Game of the Week: UCLA 73 Arizona State 72 (OT) – After getting a reality check in Tucson on Thursday night, the Bruins looked like a focused team early against the Sun Devils on Saturday. They built up a lead as high as 15 points in the second half behind balanced offense, smothering defense, and a good dose of ASU ineptness. But Herb Sendek’s squad didn’t quit, and when the Bruins eased off the gas a bit, the Devils were able to tighten things up. Still, it took back-to-back Ty Abbott threes and a rebound-and-putback of a missed free throw by Trent Lockett to tie things up in regulation and send the game to overtime. In the extra period, the Bruins jumped out to a 9-2 run behind three consecutive threes by Lazeric Jones, Malcolm Lee and Jerime Anderson in the first two minutes, and from there the Bruins held on for a much-needed win.

Game of the Upcoming Week: Arizona (18-4, 7-2) at California (12-9, 5-4), 2/5, 5PM PST, Fox Sports Arizona – UCLA plays an interesting game this weekend when they host St. John’s in the Steve Lavin Bowl, but this is the game that may ultimately have the biggest effect on the conference race. All four of the Wildcat losses have come away from the McKale Center, and the Bears have won three of their four conference games at Haas Pavilion. And given Cal’s gritty defense, strong frontcourt play, excellent head coaching and the emergence of Crabbe and junior Harper Kamp as solid offensive threats, the Wildcats will have their work cut out for them on Saturday. Of course, Mike Montgomery still has to devise some sort of plan to slow Williams, so both coaches may not rest easy on Friday night.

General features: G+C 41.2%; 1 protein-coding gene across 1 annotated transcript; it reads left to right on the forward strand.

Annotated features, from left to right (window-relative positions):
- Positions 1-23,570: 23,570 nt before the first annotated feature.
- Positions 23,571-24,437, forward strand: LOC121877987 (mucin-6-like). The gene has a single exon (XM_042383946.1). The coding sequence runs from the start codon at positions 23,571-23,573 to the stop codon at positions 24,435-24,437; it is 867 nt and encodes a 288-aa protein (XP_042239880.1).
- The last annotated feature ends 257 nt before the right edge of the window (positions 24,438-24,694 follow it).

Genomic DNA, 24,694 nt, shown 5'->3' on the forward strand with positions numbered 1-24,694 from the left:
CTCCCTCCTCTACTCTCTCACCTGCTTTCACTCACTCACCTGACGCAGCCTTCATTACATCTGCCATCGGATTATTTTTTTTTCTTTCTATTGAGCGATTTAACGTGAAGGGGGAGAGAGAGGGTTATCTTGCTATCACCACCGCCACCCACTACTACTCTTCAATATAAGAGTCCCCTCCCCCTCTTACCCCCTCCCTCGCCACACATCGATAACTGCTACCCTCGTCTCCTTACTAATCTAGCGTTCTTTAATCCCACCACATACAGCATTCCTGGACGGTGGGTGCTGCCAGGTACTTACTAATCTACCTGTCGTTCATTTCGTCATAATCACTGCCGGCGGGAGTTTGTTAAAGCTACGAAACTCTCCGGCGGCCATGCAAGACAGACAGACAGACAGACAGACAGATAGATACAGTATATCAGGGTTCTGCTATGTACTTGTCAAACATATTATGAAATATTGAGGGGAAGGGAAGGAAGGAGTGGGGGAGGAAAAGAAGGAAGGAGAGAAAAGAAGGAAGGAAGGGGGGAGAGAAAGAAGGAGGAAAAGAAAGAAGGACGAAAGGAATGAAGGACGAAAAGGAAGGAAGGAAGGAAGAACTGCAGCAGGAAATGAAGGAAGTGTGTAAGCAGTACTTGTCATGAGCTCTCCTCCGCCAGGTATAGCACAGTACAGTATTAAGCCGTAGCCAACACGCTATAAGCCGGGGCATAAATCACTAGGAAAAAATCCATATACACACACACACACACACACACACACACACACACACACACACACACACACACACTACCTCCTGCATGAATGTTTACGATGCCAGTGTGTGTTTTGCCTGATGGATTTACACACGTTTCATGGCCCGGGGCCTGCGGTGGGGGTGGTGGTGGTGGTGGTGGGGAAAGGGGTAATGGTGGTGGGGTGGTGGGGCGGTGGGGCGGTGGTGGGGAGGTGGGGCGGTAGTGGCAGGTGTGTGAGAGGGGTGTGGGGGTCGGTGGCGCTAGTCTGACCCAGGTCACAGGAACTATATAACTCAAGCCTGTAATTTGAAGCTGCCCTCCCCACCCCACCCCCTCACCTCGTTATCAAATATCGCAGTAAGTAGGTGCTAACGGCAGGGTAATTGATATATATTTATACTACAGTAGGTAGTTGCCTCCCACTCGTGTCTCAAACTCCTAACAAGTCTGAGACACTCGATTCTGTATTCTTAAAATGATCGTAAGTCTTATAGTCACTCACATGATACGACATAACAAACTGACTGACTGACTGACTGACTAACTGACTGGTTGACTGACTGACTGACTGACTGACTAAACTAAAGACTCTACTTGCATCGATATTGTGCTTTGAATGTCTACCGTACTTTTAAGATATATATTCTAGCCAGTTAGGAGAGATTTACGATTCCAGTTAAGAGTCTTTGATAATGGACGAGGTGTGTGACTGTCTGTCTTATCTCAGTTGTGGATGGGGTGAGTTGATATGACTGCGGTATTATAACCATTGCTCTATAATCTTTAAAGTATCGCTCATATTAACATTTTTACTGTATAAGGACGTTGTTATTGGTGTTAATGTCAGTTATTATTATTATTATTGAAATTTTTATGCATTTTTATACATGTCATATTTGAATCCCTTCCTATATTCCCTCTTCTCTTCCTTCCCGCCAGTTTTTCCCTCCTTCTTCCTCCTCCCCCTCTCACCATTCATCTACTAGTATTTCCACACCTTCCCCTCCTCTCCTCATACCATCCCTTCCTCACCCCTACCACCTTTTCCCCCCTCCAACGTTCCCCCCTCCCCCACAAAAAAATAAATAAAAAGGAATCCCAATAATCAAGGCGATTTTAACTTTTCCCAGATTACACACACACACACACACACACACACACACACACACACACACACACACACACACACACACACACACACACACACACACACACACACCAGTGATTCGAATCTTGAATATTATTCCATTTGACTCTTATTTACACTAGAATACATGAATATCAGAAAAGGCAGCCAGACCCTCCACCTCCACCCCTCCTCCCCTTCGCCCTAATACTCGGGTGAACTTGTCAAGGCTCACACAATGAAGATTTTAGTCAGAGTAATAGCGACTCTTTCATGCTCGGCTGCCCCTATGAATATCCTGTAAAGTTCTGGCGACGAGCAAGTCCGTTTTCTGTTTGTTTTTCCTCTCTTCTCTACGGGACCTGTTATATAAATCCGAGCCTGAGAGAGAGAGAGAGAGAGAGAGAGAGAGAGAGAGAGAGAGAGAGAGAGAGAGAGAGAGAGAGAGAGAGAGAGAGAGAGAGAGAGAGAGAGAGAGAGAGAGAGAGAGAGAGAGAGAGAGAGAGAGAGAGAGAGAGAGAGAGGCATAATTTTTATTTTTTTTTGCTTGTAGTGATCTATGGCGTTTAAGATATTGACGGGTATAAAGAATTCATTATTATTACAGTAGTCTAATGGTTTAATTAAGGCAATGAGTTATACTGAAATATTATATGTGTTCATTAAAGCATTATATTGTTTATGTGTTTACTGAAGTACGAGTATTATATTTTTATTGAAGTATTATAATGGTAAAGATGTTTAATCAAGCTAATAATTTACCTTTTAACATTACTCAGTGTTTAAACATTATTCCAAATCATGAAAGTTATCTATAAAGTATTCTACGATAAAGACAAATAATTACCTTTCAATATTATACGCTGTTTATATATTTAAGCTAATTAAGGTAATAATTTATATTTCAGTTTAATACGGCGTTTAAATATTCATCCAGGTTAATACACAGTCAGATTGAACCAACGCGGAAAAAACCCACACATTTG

Power Rankings

1. Washington (15-5, 7-2): When Lorenzo Romar got the stat sheet Sunday night after Washington’s loss in Pullman, I’m guessing his eyes went directly to the turnover column. And he couldn’t have liked what he saw there. Washington 24, Washington State 12. Isaiah Thomas, seven turnovers. Scott Suggs, five turnovers. Justin Holiday, four turnovers. Despite the Huskies’ dominance on the glass at both ends (they grabbed 85.7% of the available defensive rebounds and 37.8% of the offensive ones), the sheer number of turnovers was just something they couldn’t overcome. While the hope is that this game was just an aberration (the Huskies have actually been very good on the season, turning the ball over just under 17% of all their possessions – 16th-best in the nation), the fact is that Thomas’ turnovers have been increasing of late. In four of his last five games, he has turned the ball over at least four times, although the good news is that he has been handing out so many assists, his assist-to-turnover ratio over that span has still been better than two-to-one. Nevertheless, it will be worthwhile to keep an eye on Thomas in the coming games to see if he begins taking better care of the ball.

Looking ahead: The northwest flavor of the Washington schedule continues this week, with a trip to the Oregon schools and a good chance to right the ship.